Perkinsville Road is a local favorite, and with our tourism campaign launching soon it will be popular with many Arizonans. This road is named after the Perkins family, who owns the ranch land that the wildly scenic road meanders through.
This well-maintained dirt road will take you all the way to Jerome and Williams. Many take their off-road vehicles and spend the day observing breathtaking vistas of red rock and Chino Valley’s natural beauty.
The first stretch wanders through junipers, oak, mesquite trees and grama grass, which Chino lends its name to. Along the way, you will pass the Garchen Buddhist Institute and not much farther land upon one of the most beautiful vistas I have ever seen.
About 20 miles in, you’ll reach a T — Jerome to the right, Perkinsville to the left. Go left fist and you will cross the Perkinsville Bridge, the most reliable crossing over the Verde River. There is a picnicking area with a rope swing into the river.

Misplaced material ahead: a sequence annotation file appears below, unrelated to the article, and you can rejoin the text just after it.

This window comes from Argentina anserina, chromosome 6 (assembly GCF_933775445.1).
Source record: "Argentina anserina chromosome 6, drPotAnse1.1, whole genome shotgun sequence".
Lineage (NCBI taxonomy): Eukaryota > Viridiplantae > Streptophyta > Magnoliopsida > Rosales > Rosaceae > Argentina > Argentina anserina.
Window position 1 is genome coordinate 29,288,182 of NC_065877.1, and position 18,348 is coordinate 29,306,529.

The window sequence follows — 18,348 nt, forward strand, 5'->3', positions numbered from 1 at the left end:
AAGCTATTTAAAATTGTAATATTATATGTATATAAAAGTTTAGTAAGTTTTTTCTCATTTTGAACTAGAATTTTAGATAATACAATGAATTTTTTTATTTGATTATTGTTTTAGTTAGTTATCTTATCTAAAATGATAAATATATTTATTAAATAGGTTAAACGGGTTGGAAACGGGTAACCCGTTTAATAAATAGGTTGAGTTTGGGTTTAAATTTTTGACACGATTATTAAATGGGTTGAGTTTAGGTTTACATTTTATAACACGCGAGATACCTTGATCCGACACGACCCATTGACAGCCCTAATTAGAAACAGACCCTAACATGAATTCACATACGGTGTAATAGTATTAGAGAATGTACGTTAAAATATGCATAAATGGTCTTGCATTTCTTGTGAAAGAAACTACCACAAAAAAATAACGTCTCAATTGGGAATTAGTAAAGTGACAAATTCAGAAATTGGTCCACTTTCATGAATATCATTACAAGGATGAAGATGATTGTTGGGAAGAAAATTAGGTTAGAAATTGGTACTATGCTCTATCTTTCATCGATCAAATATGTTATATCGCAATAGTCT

A sign directs you to Jerome along much the same route as the one the Perkinses used to transport their beef to feed miners in the early 1900s.
To get to Jerome, head back over the bridge and go straight. The last few miles are not for acrophobic (which I am) or the heavy-footed driver. There are no guard rails, and the drop seems steep, but the views make up for any irrational fears you may have.
The entire Verde Valley spreads out below, with panoramic vistas of Sedona’s magical red rocks, and Humphreys Peak perpetually white with snow on the horizon. Now you’re in historic Jerome!
Beyond day trips, there are dry camping and shooting areas off Perkinsville Road. During the spring, summer and early fall the weather is perfect to camp and spend the day hiking the beautiful hills and washes of Perkinsville.
Panning along the Verde River offers the excitement of extracting gold and natural beauty that you only see in Chino Valley.
So, if you’re looking for a fun off-roading outdoor adventure day, Perkinsville Road will provide fun, relaxation, great weather and
Vehicle requirements: None in good weather, but a 4-wheel-drive vehicle is recommended during winter when snow may be on the road, and in July or August, when afternoon thunderstorms are common.